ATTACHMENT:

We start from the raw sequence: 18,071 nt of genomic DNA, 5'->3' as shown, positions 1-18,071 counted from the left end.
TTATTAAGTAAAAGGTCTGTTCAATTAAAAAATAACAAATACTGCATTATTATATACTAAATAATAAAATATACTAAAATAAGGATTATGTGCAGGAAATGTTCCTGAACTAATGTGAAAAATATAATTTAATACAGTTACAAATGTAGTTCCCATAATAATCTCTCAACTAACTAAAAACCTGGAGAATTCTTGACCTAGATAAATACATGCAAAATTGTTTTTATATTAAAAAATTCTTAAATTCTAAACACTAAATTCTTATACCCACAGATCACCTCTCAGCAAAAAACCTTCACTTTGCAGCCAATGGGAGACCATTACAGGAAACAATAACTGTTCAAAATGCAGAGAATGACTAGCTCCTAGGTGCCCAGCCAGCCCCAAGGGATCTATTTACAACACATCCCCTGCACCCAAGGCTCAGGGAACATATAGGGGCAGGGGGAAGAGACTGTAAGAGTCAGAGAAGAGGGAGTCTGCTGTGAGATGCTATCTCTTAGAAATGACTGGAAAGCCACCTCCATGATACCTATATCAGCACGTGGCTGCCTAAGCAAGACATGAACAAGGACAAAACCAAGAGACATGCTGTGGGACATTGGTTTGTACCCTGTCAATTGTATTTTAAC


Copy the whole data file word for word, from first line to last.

We start from the raw sequence: 18,071 nt of genomic DNA, 5'->3' as shown, positions 1-18,071 counted from the left end.
TTATTAAGTAAAAGGTCTGTTCAATTAAAAAATAACAAATACTGCATTATTATATACTAAATAATAAAATATACTAAAATAAGGATTATGTGCAGGAAATGTTCCTGAACTAATGTGAAAAATATAATTTAATACAGTTACAAATGTAGTTCCCATAATAATCTCTCAACTAACTAAAAACCTGGAGAATTCTTGACCTAGATAAATACATGCAAAATTGTTTTTATATTAAAAAATTCTTAAATTCTAAACACTAAATTCTTATACCCACAGATCACCTCTCAGCAAAAAACCTTCACTTTGCAGCCAATGGGAGACCATTACAGGAAACAATAACTGTTCAAAATGCAGAGAATGACTAGCTCCTAGGTGCCCAGCCAGCCCCAAGGGATCTATTTACAACACATCCCCTGCACCCAAGGCTCAGGGAACATATAGGGGCAGGGGGAAGAGACTGTAAGAGTCAGAGAAGAGGGAGTCTGCTGTGAGATGCTATCTCTTAGAAATGACTGGAAAGCCACCTCCATGATACCTATATCAGCACGTGGCTGCCTAAGCAAGACATGAACAAGGACAAAACCAAGAGACATGCTGTGGGACATTGGTTTGTACCCTGTCAATTGTATTTTAAC